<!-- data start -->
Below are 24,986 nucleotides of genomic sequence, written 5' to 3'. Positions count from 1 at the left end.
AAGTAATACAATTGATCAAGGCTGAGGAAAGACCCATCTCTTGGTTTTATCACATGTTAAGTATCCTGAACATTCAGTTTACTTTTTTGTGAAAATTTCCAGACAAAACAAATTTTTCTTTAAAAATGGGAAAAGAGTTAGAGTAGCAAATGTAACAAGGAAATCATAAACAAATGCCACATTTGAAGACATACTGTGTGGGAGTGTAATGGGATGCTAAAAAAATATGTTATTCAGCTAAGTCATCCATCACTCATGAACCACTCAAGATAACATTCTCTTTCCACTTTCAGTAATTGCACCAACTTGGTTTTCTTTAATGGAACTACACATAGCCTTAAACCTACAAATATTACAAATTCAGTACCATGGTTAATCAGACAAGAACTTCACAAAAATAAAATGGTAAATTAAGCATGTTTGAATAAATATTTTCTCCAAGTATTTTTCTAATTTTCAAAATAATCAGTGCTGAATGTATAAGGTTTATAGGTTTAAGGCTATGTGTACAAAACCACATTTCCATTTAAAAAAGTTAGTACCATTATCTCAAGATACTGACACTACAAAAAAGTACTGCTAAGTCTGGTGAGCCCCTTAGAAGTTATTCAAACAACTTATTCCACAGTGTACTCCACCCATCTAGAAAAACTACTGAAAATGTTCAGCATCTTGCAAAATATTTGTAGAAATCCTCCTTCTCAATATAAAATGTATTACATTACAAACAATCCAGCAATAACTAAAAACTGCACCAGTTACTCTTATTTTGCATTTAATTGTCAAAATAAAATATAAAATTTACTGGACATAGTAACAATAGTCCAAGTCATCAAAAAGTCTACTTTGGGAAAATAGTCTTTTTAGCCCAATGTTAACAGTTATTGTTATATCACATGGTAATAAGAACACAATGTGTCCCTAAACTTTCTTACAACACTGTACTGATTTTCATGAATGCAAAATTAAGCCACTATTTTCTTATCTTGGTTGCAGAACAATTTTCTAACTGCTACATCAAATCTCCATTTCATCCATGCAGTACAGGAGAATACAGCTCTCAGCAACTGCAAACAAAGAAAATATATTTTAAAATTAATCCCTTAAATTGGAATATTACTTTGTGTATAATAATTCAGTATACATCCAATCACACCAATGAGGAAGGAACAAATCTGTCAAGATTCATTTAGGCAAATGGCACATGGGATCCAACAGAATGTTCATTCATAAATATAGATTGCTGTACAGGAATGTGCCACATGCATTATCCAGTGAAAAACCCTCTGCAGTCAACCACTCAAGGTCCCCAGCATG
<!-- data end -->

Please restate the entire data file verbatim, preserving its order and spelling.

Below are 24,986 nucleotides of genomic sequence, written 5' to 3'. Positions count from 1 at the left end.
AAGTAATACAATTGATCAAGGCTGAGGAAAGACCCATCTCTTGGTTTTATCACATGTTAAGTATCCTGAACATTCAGTTTACTTTTTTGTGAAAATTTCCAGACAAAACAAATTTTTCTTTAAAAATGGGAAAAGAGTTAGAGTAGCAAATGTAACAAGGAAATCATAAACAAATGCCACATTTGAAGACATACTGTGTGGGAGTGTAATGGGATGCTAAAAAAATATGTTATTCAGCTAAGTCATCCATCACTCATGAACCACTCAAGATAACATTCTCTTTCCACTTTCAGTAATTGCACCAACTTGGTTTTCTTTAATGGAACTACACATAGCCTTAAACCTACAAATATTACAAATTCAGTACCATGGTTAATCAGACAAGAACTTCACAAAAATAAAATGGTAAATTAAGCATGTTTGAATAAATATTTTCTCCAAGTATTTTTCTAATTTTCAAAATAATCAGTGCTGAATGTATAAGGTTTATAGGTTTAAGGCTATGTGTACAAAACCACATTTCCATTTAAAAAAGTTAGTACCATTATCTCAAGATACTGACACTACAAAAAAGTACTGCTAAGTCTGGTGAGCCCCTTAGAAGTTATTCAAACAACTTATTCCACAGTGTACTCCACCCATCTAGAAAAACTACTGAAAATGTTCAGCATCTTGCAAAATATTTGTAGAAATCCTCCTTCTCAATATAAAATGTATTACATTACAAACAATCCAGCAATAACTAAAAACTGCACCAGTTACTCTTATTTTGCATTTAATTGTCAAAATAAAATATAAAATTTACTGGACATAGTAACAATAGTCCAAGTCATCAAAAAGTCTACTTTGGGAAAATAGTCTTTTTAGCCCAATGTTAACAGTTATTGTTATATCACATGGTAATAAGAACACAATGTGTCCCTAAACTTTCTTACAACACTGTACTGATTTTCATGAATGCAAAATTAAGCCACTATTTTCTTATCTTGGTTGCAGAACAATTTTCTAACTGCTACATCAAATCTCCATTTCATCCATGCAGTACAGGAGAATACAGCTCTCAGCAACTGCAAACAAAGAAAATATATTTTAAAATTAATCCCTTAAATTGGAATATTACTTTGTGTATAATAATTCAGTATACATCCAATCACACCAATGAGGAAGGAACAAATCTGTCAAGATTCATTTAGGCAAATGGCACATGGGATCCAACAGAATGTTCATTCATAAATATAGATTGCTGTACAGGAATGTGCCACATGCATTATCCAGTGAAAAACCCTCTGCAGTCAACCACTCAAGGTCCCCAGCATG